Adaptive Computing CEO Rob Clyde stopped by to discuss how the company has used its Moab high performance computing (HPC) software to manage Big Data workloads and his company's attempt to declare a new industry catchphrase, "Big Workflow."
Moab High Performance Computing
Adaptive Computing has long offered products that help companies deploy HPC workloads. The company's products -- including Moab HPC Suite - Basic Edition, Moab HPC Suite – Enterprise Edition, Moab HPC Suite – Application Portal Edition, and the Moab HPC Suite - Remote Visualization Edition -- are all based upon the company's Moab Intelligence Engine. The company also offers the same capabilities to cloud-based HPC workloads in a product called Moab Cloud Suite.
The Moab Intelligence Engine optimizes scheduling and management across workloads and resources, based on policies. The goal is to accelerate results delivery and maximize utilization while simplifying workload management across complex, heterogeneous cluster environments or even HPC cloud environments.
These policies utilize the unique Moab management integration tools that integrate data and actions across heterogeneous resources, resource managers and management tools to maximize value. Both editions can be extended with the Moab HPC Suite – Grid Option to optimize scheduling and management across grid environments.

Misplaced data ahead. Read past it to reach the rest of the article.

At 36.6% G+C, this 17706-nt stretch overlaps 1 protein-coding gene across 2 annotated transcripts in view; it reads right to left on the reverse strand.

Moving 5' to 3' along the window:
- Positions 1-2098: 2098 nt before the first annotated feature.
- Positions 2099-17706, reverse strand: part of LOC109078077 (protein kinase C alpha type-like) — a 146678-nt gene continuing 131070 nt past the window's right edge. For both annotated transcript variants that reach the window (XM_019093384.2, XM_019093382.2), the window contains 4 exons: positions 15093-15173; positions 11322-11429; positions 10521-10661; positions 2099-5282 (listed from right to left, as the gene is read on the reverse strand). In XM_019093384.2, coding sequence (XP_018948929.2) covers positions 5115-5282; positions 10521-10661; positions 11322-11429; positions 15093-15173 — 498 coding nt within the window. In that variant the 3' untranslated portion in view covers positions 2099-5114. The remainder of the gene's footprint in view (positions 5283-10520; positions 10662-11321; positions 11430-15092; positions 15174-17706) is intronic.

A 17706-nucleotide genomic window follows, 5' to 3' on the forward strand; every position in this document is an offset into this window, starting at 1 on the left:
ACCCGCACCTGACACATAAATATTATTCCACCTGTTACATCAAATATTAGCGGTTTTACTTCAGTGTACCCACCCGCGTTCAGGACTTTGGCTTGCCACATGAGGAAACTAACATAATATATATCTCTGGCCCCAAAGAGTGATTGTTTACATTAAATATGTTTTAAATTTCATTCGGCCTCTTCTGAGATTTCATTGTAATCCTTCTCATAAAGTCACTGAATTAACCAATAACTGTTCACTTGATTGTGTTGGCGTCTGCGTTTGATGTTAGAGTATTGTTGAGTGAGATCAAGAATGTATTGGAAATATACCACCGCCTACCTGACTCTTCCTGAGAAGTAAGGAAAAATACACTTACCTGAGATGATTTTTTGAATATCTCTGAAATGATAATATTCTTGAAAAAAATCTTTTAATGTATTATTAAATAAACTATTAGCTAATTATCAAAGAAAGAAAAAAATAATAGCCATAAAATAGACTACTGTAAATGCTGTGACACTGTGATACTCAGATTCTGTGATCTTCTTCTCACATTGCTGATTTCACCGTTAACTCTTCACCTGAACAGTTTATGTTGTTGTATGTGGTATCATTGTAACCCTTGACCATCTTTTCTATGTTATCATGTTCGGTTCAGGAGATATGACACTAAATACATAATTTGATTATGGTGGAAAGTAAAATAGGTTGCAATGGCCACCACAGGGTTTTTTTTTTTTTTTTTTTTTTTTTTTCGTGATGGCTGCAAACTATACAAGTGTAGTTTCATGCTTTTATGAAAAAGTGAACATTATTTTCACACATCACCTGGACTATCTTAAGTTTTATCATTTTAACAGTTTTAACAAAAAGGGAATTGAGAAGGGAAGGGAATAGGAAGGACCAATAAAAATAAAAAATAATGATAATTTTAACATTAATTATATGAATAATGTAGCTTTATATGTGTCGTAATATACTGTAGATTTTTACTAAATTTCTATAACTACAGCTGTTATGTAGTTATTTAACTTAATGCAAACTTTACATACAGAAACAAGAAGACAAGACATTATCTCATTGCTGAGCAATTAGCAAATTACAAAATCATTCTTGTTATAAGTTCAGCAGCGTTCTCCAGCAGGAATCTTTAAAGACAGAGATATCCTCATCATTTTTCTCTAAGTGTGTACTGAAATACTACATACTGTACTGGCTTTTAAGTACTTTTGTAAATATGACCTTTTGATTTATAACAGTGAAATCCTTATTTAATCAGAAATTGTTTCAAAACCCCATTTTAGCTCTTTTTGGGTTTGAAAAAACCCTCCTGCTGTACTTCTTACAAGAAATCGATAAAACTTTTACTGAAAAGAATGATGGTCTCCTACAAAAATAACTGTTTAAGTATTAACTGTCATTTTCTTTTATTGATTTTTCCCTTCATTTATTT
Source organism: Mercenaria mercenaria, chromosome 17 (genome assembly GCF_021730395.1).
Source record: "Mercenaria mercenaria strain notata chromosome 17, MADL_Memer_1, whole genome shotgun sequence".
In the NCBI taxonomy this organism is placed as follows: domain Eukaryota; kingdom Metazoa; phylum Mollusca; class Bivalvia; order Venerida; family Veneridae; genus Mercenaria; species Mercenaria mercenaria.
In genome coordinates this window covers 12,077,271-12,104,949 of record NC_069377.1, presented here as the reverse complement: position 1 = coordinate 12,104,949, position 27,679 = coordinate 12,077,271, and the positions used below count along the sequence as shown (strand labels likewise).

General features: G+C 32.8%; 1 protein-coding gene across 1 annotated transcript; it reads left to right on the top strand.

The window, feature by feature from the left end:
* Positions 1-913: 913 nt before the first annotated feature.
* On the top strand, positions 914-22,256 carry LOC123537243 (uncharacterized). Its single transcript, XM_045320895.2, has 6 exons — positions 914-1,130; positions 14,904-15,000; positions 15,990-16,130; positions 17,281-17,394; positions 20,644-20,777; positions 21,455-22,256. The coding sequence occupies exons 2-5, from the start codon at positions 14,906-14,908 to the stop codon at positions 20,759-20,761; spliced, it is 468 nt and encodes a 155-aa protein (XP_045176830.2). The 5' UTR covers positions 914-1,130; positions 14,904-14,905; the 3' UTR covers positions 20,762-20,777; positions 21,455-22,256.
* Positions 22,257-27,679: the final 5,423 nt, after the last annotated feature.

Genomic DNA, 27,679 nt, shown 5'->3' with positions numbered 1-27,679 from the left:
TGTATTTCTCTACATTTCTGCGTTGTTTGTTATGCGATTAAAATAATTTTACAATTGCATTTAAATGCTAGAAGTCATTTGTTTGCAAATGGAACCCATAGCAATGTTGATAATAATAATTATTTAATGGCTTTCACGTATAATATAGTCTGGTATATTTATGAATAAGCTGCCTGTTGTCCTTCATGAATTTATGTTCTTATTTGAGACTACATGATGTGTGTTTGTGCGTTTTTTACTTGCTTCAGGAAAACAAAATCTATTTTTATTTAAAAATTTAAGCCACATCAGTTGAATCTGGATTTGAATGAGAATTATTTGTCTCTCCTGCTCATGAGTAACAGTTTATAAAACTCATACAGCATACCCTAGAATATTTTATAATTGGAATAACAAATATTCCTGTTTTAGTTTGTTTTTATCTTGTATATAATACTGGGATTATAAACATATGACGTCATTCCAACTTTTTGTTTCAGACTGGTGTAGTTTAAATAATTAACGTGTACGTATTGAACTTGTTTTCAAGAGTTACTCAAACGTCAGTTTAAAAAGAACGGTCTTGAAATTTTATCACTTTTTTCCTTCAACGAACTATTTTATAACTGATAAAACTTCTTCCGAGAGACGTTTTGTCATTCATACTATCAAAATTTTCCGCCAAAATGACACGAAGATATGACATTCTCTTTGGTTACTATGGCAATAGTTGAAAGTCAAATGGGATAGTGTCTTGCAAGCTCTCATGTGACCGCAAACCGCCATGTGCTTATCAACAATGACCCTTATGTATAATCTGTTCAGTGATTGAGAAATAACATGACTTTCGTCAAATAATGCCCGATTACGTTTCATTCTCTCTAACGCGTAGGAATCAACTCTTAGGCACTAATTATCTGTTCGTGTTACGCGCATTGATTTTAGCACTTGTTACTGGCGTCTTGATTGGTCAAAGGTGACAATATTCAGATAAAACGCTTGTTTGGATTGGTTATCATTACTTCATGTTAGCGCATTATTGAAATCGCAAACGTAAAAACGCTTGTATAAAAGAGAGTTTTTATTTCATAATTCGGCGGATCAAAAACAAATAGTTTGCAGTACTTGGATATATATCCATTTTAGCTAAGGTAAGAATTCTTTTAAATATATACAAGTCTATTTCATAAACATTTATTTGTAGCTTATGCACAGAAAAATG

Big Data Workflow
Since the company has had a great deal of success helping companies manage workflow on HPC clusters, it believes that the same technology could be a winner managing Big Data workflows.
Adaptive Computing's goal is to unify data center resources and optimize their use by Big Data applications. At this point, the technology has the ability to manage bare metal and virtual machines, technical computing environments (e.g., HPC, Hadoop), cloud (public, private and hybrid) and even agnostic platforms that span multiple environments, such as OpenStack -- as a single ecosystem that adapts as workloads demand.
The company's Moab HPC Suite has been a well-known competitor in the HPC market. The company is taking the same basic technology and applying it to Big Data workloads. It hopes that the combination of Big Data workloads and Moab workflow management will come to be known by the catchphrase "Big Workflow."
The market to manage Hadoop and other Big Data workloads has been increasingly competitive. Technology such as Apache's AMBARI, Cloudera's YARN, Compuware's APM, Puppet's Puppet, MapR's Control System and quite a few others are already available in the field. So, Adaptive Computing is a newcomer in a very hot market segment.
Adaptive Computing's Moab has certainly developed a following in its original market segment. Will that translate to success in the Big Data segment on the market? That isn't at all clear. The company's product, if properly marketed, has a great deal of promise. We'll have to watch to see how the market forces evolve.